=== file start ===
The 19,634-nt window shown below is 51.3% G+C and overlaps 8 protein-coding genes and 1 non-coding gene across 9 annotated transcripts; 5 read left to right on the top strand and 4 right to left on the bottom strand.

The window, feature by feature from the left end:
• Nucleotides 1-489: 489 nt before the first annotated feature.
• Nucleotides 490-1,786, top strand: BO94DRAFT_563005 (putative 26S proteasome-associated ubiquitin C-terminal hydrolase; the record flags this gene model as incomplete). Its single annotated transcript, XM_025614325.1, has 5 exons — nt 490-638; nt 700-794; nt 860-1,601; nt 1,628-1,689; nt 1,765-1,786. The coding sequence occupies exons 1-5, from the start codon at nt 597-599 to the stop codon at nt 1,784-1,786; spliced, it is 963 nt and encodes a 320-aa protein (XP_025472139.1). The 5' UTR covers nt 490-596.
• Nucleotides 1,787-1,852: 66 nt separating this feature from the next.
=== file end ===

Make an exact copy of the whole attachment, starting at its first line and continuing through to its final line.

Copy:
The 19,634-nt window shown below is 51.3% G+C and overlaps 8 protein-coding genes and 1 non-coding gene across 9 annotated transcripts; 5 read left to right on the top strand and 4 right to left on the bottom strand.

The window, feature by feature from the left end:
• Nucleotides 1-489: 489 nt before the first annotated feature.
• Nucleotides 490-1,786, top strand: BO94DRAFT_563005 (putative 26S proteasome-associated ubiquitin C-terminal hydrolase; the record flags this gene model as incomplete). Its single annotated transcript, XM_025614325.1, has 5 exons — nt 490-638; nt 700-794; nt 860-1,601; nt 1,628-1,689; nt 1,765-1,786. The coding sequence occupies exons 1-5, from the start codon at nt 597-599 to the stop codon at nt 1,784-1,786; spliced, it is 963 nt and encodes a 320-aa protein (XP_025472139.1). The 5' UTR covers nt 490-596.
• Nucleotides 1,787-1,852: 66 nt separating this feature from the next.